18 October 2017

“Comics and Medicine” Coming to MICE, Oct. 21

The Massachusetts Independent Comics Expo (MICE) is coming up this weekend, and on Saturday I’ll moderate a panel on “Comics and Medicine.”

This session is being organized by Matthew Noe, the Graphic Medicine Specialist for the National Network of Libraries of Medicine, New England Region. He wrote about it here on the agency’s blog.

Here’s an extract from Matthew’s posting:
In anticipation of this panel, I asked each panelist to say in a few sentences what graphic medicine is to them. Here are their responses – a bit of a teaser of the panel to come!

Cathy Leamy: Graphic medicine is anything involving comics/cartooning and health and illness. I love that it’s not rigid and nailed down; the door is open for all kinds of explorations and investigators. Health education comics, illness memoirs, analysis of comics for medical themes, art therapy, teaching self-expression and empathy through comics making – so many applications are possible, and we all benefit from the cross-pollination of being exposed to them.

Kriota Willberg: My goal as a cartoonist making GM is to normalize medicine and the body. I hope to make illness, anatomy, and science a benign and familiar trio of actors in our lives, thereby mitigating the anxiety and confusion that often effects patients and their families, and stigmatizes the ill.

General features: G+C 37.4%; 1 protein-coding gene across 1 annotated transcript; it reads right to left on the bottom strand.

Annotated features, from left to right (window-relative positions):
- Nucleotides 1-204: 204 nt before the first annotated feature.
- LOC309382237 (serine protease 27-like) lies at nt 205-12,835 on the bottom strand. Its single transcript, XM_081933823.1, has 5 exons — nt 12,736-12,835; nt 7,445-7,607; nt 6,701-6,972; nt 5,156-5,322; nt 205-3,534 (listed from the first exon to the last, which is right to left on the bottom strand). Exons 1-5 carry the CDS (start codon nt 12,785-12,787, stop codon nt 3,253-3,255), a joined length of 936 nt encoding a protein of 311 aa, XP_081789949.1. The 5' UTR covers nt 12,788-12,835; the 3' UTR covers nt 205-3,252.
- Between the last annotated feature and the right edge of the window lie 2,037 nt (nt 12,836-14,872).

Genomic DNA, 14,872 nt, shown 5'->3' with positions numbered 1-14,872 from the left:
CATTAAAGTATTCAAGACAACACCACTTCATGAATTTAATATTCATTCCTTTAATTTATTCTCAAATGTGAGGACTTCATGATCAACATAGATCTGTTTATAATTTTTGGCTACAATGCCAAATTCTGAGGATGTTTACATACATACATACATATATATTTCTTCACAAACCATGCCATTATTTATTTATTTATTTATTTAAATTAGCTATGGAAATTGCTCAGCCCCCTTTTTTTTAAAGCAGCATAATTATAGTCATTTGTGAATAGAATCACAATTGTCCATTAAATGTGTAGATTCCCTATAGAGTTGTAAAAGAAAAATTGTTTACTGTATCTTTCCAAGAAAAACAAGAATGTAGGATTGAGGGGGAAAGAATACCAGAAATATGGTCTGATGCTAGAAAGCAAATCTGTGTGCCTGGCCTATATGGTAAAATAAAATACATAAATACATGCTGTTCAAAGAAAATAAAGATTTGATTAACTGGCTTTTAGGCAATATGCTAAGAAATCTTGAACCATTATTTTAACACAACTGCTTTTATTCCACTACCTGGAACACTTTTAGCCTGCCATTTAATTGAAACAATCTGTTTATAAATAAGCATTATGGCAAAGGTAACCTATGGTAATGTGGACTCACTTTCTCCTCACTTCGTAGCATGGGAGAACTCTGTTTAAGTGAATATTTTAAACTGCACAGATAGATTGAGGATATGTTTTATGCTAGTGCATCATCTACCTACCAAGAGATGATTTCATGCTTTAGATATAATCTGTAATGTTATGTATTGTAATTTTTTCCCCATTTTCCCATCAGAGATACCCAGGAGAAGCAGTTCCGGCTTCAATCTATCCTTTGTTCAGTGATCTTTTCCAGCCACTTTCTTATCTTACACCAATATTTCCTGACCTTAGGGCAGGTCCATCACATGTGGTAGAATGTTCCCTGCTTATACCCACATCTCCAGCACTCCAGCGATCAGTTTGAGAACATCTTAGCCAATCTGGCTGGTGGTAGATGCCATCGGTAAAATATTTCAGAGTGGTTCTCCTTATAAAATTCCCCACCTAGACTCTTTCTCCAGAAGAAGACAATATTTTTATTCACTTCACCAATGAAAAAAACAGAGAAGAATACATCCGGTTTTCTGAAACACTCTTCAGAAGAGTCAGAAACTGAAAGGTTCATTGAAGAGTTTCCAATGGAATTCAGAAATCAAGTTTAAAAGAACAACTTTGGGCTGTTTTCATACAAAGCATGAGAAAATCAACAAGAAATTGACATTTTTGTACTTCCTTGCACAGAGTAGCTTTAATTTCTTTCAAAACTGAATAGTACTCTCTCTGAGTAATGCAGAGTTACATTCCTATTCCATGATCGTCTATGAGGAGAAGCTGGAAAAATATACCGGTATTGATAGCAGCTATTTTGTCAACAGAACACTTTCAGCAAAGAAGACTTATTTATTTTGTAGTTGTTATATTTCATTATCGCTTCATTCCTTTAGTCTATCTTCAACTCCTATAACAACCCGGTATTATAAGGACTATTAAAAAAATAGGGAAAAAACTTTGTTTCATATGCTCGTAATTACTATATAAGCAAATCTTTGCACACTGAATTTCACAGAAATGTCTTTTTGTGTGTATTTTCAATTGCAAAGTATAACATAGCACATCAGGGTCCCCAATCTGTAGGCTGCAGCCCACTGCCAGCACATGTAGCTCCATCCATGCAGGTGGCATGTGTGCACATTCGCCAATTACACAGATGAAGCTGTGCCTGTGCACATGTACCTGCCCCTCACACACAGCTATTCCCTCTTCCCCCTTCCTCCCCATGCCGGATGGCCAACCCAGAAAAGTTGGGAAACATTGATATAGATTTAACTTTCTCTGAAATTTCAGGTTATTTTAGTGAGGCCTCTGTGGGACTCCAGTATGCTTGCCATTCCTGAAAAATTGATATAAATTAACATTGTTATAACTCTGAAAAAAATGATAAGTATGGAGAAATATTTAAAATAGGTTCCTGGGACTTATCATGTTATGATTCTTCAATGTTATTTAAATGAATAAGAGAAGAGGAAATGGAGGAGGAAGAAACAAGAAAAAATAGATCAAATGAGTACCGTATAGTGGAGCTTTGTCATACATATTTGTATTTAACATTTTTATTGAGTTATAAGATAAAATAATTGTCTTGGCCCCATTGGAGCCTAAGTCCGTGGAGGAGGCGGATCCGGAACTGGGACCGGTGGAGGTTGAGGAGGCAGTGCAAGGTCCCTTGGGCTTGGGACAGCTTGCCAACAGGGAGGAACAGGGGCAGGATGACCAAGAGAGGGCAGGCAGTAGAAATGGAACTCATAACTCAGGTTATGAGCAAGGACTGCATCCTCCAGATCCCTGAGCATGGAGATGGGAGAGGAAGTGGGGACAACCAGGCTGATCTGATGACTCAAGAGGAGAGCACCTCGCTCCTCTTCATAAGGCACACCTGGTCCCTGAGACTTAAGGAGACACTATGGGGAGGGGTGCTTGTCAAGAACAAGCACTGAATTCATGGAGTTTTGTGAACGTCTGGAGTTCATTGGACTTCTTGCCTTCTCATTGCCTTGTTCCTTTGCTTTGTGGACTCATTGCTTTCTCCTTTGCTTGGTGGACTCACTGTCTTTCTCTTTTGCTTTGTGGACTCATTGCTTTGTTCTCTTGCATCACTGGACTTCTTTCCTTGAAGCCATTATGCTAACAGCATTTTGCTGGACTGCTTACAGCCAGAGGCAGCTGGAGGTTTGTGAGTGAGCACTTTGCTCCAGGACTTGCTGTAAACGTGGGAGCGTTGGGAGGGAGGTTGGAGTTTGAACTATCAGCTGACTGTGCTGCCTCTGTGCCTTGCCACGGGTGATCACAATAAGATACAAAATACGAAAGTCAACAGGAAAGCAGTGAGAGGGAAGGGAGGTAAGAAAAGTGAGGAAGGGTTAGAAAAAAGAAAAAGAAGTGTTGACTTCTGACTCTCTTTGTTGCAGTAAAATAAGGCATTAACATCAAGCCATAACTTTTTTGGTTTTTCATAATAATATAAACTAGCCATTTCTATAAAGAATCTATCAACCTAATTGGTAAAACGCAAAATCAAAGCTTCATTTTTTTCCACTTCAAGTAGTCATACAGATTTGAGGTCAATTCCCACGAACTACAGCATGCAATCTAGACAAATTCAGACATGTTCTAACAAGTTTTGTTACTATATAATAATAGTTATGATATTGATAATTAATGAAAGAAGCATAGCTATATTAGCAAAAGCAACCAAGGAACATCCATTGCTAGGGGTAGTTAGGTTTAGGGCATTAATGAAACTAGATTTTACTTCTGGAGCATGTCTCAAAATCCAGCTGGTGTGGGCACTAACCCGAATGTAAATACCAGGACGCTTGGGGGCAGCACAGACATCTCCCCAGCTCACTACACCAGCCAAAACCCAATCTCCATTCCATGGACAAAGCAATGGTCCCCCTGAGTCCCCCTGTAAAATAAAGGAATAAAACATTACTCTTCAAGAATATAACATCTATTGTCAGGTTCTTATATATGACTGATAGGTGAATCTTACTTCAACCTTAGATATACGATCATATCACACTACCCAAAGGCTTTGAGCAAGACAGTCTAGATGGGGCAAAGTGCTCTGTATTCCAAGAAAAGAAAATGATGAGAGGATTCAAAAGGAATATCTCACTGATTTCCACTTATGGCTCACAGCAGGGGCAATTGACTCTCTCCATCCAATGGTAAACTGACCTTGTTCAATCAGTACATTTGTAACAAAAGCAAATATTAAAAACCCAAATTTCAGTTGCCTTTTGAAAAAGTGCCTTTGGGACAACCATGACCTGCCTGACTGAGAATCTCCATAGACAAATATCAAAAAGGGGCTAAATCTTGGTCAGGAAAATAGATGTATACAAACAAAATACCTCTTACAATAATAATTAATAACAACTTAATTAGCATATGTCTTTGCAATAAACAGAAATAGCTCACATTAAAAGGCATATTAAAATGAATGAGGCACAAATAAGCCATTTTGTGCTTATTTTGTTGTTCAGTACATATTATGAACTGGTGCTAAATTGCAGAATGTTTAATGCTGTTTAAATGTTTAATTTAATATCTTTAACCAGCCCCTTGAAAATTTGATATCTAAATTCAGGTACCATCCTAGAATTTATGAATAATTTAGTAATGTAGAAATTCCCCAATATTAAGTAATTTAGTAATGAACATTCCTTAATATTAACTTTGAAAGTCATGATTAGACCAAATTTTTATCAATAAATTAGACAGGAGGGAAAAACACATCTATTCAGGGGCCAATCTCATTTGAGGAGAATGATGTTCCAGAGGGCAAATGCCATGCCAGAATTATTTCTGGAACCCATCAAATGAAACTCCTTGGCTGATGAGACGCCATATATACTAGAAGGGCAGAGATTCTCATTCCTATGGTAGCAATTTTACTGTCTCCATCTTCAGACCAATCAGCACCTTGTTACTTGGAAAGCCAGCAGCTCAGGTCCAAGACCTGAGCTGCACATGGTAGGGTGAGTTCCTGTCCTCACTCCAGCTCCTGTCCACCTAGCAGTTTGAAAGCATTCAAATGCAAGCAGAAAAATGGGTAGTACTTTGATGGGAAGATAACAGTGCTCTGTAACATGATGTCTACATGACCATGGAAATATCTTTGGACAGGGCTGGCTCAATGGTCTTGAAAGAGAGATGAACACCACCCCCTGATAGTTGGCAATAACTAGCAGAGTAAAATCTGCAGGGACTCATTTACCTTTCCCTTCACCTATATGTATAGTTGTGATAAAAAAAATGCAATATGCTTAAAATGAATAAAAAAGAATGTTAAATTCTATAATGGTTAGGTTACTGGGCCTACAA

Iasmin Omar Ata: [To me, graphic medicine is] using unique mediums to heal through the power of art. Particularly in comics and games, there exists such an opportunity for those with illness to speak, be heard, listen, and heal.

Matthew Noe: Graphic medicine, beyond the strict definitions and the difficult task of reigning in what exactly it means to be a comic, is about communication. Patients communicating with physicians. Physicians communicating with patients. Family communicating with family. Comics can give voice to the voiceless, clarity to the unclear, and can help us refocus medicine on the human.
I’m looking forward to hearing more! Our session is at 11:00 A.M. on Saturday in the Auditorium of University Hall, 1815 Massachusetts Avenue, Cambridge.

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